Lightning electric motorcycle beats gasoline bikes at Pikes Peak

An all-electric motorcycle built by California company Lightning has beaten the gasoline-powered cycles in practice runs at Pikes Peak.
(Lightning Motorcycles)

An all-electric motorcycle has beaten the traditional gas-powered bikes and posted top times in practice runs at Pikes Peak in Colorado.

The electric Lightning, under rider Carlin Dunne, this week ran the lower half of the steep, 12-mile course at 4:32 and the top at 5:04 -- many seconds ahead of the next-fastest machines, officials at Lightning said.

That sets up the possibility that Dunne will beat his own record, set last year at Pikes Peak on a Ducati Multistrada. He’s the fastest person ever to climb the hill on a motorcycle, with a total course time of 9:52.819. (A couple of cars have made it just a fraction faster. The current record is held by driver Rhys Millen, who ran the hill at 9:46.164 in a Hyundai Genesis coupe.)

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Lightning is a Silicon Valley motorcycle manufacturer based in San Carlos, Calif. The brainchild of investment banker-turned-entrepreneur Richard Hatfield, Lightning has set multiple land-speed records on flat ground, including a record set in 2011 for world’s fastest super bike -- at 218.637 mph.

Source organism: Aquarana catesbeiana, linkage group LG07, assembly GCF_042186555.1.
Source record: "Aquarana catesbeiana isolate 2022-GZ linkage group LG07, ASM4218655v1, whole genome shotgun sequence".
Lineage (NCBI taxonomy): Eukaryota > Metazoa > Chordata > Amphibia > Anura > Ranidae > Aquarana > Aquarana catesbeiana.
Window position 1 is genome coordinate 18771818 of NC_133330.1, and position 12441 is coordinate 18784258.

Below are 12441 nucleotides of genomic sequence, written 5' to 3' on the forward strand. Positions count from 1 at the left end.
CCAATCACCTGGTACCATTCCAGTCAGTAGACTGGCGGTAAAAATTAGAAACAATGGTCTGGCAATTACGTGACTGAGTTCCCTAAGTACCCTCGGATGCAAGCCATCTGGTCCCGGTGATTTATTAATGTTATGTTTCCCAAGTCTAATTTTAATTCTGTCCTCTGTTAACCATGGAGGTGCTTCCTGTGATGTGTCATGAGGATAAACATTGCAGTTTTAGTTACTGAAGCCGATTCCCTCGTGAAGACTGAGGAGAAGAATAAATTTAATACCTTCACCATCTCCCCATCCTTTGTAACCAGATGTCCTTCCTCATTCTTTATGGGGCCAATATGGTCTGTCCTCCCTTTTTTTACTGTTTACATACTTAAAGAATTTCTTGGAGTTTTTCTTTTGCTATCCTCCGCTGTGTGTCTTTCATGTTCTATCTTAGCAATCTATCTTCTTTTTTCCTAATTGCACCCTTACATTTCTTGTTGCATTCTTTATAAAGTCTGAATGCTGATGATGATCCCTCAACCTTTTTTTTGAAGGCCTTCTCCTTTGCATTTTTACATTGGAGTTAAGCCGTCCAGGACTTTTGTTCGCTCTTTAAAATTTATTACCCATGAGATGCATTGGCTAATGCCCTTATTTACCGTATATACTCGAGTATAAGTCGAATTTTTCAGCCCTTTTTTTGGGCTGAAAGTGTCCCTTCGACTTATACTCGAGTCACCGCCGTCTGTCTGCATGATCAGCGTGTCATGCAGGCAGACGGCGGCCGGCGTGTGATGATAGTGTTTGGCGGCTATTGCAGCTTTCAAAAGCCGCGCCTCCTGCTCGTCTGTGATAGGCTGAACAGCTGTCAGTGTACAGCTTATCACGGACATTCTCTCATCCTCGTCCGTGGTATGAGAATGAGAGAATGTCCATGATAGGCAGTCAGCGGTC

The motorcycle A production version of the bike, the SB80, is priced at $38,800.

The company says it will soon go into production on a smaller, more affordable sport version shortly -- something comparable in price to the sport bikes already on the market from Brammo and Zero. Bikes might be ready by fall, the company’s Art Haynie said.

This is the company’s first assault on Pikes Peak.


The actual Pikes Peak International Hill Climb will be run June 30.


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